By removing a range of non-tariff barriers to trade, including restrictive rules of origin, import and export bans, time consuming procedures and burdensome licensing, costs could be significantly reduced. For example, it currently takes an average of 38 days to import and 32 days to export goods across borders in SSA, two of the longest trade waiting times in the world.
Improving road and communications infrastructure in addition to eliminating non-tariff barriers will go a long way in reducing the time and inefficiency associated with intra-African trade. This will help ensure the region can benefit from its huge trade potential of trading in agricultural goods and, subsequently, incomes from agriculture, opportunity creation, and poverty reduction for the BoP.
Climate change reversing development
Climate change threatens to reverse all development gains made by Africa not least because its major economic sectors, particularly agriculture and food security, forestry, water resources, and social development, are highly climate sensitive.
The Intergovernmental Panel on Climate Change (IPCC)’s Fourth Assessment report (AR4) observed that Africa was among the most vulnerable regions, yet its emissions are small, with last year’s update confirming a similar picture. Under a below two degree Celsius global warming scenario from pre-industrial levels, the Africa Adaptation Gap Report 2 documents that Africa’s annual adaptation costs could hit US$50 billion by 2050 and rise to US$100 billion for a four degree Celsius or temperature rise by 2100.
Africa’s adaptation challenge coupled with its negligible emissions formed the basis of its position at the UN climate meet last December in Lima, Peru and will build towards this year’s conference in Paris, France. At the Twentieth Conference of the Parties (COP20) to the UN Framework Convention on Climate Change (UNFCCC), Africa’s position was that adaptation, climate finance, technology, and assistance needed to be given equal and balanced treatment in any universal deal designed to limit emissions.
Specific outcomes from COP 20 critical to Africa’s adaptation needs have been articulated by some commentators. These include finance, where additional pledges to the Green Climate Fund took its capitalisation beyond the initial target of USD10 billion; loss and damage, where in alignment to the polluter pays principle, developing countries vulnerable to extreme weather successfully won a mention of loss and damage in the meeting’s outcome text; and the National Adaptation Plans (NAPs), whererecognition that NAPs offer an important way of delivering climate resilience means they will now be made more visible via the UNFCCC website, which should improve the opportunities for receiving backing.
Heading to Paris, Africa’s position is expected to focus on the region’s particular climate needs, primarily adaptation financing.
Heading to Paris, Africa’s position is expected to focus on the region’s particular climate needs, primarily adaptation financing. Additionally, technology transfer and capacity development needs to catalyse a low emissions development pathway for the continent, are also likely to be pushed.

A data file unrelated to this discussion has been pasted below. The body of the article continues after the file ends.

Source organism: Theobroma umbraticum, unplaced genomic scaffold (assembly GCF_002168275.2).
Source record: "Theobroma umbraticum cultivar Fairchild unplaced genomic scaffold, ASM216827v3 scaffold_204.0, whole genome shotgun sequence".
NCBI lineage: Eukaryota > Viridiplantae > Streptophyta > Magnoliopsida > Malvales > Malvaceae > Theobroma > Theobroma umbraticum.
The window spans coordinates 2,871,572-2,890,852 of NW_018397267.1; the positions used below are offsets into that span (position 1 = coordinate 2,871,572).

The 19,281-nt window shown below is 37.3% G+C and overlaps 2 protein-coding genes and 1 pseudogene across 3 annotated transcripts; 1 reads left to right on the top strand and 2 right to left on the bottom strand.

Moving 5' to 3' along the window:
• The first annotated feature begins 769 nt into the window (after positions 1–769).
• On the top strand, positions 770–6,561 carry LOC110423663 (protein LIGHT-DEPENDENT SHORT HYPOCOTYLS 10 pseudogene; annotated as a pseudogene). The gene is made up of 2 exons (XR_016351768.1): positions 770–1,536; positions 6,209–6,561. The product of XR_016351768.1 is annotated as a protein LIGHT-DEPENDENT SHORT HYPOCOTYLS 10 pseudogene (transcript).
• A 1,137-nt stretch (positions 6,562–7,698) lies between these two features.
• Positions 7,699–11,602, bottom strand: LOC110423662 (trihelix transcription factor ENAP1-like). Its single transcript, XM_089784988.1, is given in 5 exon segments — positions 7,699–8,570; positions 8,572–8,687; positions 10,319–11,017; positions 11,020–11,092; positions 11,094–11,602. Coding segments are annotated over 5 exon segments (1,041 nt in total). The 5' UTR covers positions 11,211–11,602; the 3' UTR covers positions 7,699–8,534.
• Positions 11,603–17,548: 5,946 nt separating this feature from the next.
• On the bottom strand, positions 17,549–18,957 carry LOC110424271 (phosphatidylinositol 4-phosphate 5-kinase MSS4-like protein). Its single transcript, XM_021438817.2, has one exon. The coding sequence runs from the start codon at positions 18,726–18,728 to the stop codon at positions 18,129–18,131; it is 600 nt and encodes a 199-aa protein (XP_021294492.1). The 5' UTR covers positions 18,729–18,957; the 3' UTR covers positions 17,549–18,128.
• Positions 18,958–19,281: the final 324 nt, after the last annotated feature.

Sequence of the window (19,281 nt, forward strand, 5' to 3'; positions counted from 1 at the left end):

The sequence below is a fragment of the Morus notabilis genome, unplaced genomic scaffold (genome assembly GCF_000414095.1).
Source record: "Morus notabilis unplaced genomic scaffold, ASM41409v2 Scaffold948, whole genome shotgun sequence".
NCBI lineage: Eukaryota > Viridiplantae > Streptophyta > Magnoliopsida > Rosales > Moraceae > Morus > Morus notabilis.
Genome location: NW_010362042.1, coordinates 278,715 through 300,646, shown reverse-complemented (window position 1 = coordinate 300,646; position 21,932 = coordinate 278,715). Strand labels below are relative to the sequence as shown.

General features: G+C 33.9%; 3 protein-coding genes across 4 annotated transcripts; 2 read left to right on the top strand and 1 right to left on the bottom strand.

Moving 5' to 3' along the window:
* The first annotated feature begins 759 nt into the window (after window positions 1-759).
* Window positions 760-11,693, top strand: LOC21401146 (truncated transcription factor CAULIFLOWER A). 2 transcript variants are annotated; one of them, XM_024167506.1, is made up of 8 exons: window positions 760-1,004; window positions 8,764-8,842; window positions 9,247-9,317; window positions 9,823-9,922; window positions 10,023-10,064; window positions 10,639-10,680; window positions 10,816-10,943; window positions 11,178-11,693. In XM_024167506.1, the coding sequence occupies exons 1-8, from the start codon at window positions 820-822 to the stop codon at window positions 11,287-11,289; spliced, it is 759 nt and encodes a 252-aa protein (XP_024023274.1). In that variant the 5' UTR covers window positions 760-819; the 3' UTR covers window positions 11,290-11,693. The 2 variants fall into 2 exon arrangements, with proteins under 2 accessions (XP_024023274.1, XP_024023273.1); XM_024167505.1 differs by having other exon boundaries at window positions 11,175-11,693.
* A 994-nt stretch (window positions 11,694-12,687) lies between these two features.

Findings from the Africa Adaptation Gap 2 report are expected to contribute to Africa’s position. The report observes that with soaring adaptation costs, and official development assistance (ODA) to the continent on the decline, Africa should also pursue a series of recommended strategies for domestic financing as a complement to upscaling international actions on financing and mitigation. From these the report concludes that the region can mobilise up to US$3 billion annually. Enhancing additional incomes from the agriculture sector – with an eye on climate resilience – through increased investment and trade will ensure economic growth and provide additional financing to buttress domestic climate financing.
Africa is also expected to support appropriate mitigation policy to limit emissions from its developed country partners in the negotiations. Indeed the imperative for mitigation is strong. Studies indicate that if current emissions trajectory is sustained, the limits for human and environmental adaptation are likely to be exceeded in many parts of the world by the end of the century. All this will reverse development gains, particularly in vulnerable regions like Africa. Ecosystem services upon which human livelihoods depend and which underpin key economic sectors in Africa would not be preserved. Specifically in agriculture, ecosystem services such as soil formation, water, nutrient recycling, off-and on-farm biodiversity, underlie food production. Destroying ecosystems would mean Africa’s key economic sector and potential contributor to inclusive growth would be severely hampered. Africa will likely take positions in Paris that balance both adaptation and mitigation actions. This will not only go a long way in protecting the region’s ecosystems, but also facilitate inclusive growth in the continent by enhancing performance of the region’s agriculture sector, which is highly climate-sensitive.
The views expressed here are those of the authors and do not necessarily represent those of the institution with which they are affiliated. This article is based on a longer version published in Bridges Africa ICTSD’s regional focused publication on African trade and sustainable development.
Richard Munang, Climate Change Development Policy Specialist and Expert, UN Environment Programme (UNEP).
Robert Mgendi, Ecosystem Based Adaptation and Development Specialist at UNEP.